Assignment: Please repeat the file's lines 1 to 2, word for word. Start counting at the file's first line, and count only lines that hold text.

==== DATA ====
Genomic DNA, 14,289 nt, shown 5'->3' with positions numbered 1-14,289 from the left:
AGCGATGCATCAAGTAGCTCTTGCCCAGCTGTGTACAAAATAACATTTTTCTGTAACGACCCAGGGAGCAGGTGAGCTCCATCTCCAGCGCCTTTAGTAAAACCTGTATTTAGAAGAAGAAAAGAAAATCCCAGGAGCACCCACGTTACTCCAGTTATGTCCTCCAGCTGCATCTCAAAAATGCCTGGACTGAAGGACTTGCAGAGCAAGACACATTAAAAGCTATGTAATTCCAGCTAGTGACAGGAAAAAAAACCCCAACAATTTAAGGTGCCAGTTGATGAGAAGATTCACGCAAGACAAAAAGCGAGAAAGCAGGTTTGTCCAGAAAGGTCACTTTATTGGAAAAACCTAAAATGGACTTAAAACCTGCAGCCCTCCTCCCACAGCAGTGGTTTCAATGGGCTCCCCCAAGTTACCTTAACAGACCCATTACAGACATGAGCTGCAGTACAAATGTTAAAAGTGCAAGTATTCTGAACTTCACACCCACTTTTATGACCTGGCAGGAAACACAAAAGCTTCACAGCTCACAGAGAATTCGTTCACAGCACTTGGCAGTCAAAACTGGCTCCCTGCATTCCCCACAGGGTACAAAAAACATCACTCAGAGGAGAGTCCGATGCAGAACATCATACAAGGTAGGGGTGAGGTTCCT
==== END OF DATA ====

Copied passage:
Genomic DNA, 14,289 nt, shown 5'->3' with positions numbered 1-14,289 from the left:
AGCGATGCATCAAGTAGCTCTTGCCCAGCTGTGTACAAAATAACATTTTTCTGTAACGACCCAGGGAGCAGGTGAGCTCCATCTCCAGCGCCTTTAGTAAAACCTGTATTTAGAAGAAGAAAAGAAAATCCCAGGAGCACCCACGTTACTCCAGTTATGTCCTCCAGCTGCATCTCAAAAATGCCTGGACTGAAGGACTTGCAGAGCAAGACACATTAAAAGCTATGTAATTCCAGCTAGTGACAGGAAAAAAAACCCCAACAATTTAAGGTGCCAGTTGATGAGAAGATTCACGCAAGACAAAAAGCGAGAAAGCAGGTTTGTCCAGAAAGGTCACTTTATTGGAAAAACCTAAAATGGACTTAAAACCTGCAGCCCTCCTCCCACAGCAGTGGTTTCAATGGGCTCCCCCAAGTTACCTTAACAGACCCATTACAGACATGAGCTGCAGTACAAATGTTAAAAGTGCAAGTATTCTGAACTTCACACCCACTTTTATGACCTGGCAGGAAACACAAAAGCTTCACAGCTCACAGAGAATTCGTTCACAGCACTTGGCAGTCAAAACTGGCTCCCTGCATTCCCCACAGGGTACAAAAAACATCACTCAGAGGAGAGTCCGATGCAGAACATCATACAAGGTAGGGGTGAGGTTCCT